This is Asian America?

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Photos from http://www.nyc.gov/html/nycmg/nyctvod/html/home/aa_entertainers.html

By Sophia Ng

I had first come across the PBS television show, “Asian America,” while scrolling down my television guide one rainy afternoon. The title struck me with delight—a show highlighting Asian Americans on television? Cool! Despite the second of apprehension that my hopes and dreams would shatter (after all, I had once watched “Hong Kong Phooey” on “Boomerang” with the pretense that it actually had something to do with Hong Kong), I entered slight relief through the show’s opening credits.

The opening credits of “Asian America” were reminiscent of Eyewitness Science tape openings that I had watched in elementary school. Words scrolled in and out of the screen, mute clips dashed through the frame, and wordless orchestral music added pizazz to the images. As the clips flashed before my eyes, I grew uneasy: I did not know any of the arguably well-known and recognized Asian Americans that were highlighted in the show’s opening credits. Well, I recognized Jackie Chan, former New York State Governor George Pataki, and former New York City Mayor Rudolph Guiliani, but still, that was not enough! I am Asian American—shouldn’t I know these people?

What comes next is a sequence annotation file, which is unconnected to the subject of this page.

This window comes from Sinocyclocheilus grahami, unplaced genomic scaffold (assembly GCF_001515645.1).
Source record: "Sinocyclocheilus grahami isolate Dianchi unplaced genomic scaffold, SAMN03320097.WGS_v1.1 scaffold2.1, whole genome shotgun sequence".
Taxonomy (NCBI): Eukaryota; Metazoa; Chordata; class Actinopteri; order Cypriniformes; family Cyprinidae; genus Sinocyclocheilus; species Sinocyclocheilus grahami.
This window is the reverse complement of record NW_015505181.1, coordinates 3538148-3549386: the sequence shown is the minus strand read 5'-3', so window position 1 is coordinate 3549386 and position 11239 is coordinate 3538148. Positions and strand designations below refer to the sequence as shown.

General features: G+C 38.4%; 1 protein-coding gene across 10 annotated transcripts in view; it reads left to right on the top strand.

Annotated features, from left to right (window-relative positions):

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AA Limelight Perspective: That YouTube Lime

By: Kenny Kim Hoang

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Not too long ago, the presence of Asian Americans in media was closely nonexistent. Besides stereotypical, one-dimensional characters, there was a lack of everyday you-and-me representation. In the hands of the mainstream, the dynamics and complexities of an Asian American was absent. However, what was missing was found elsewhere.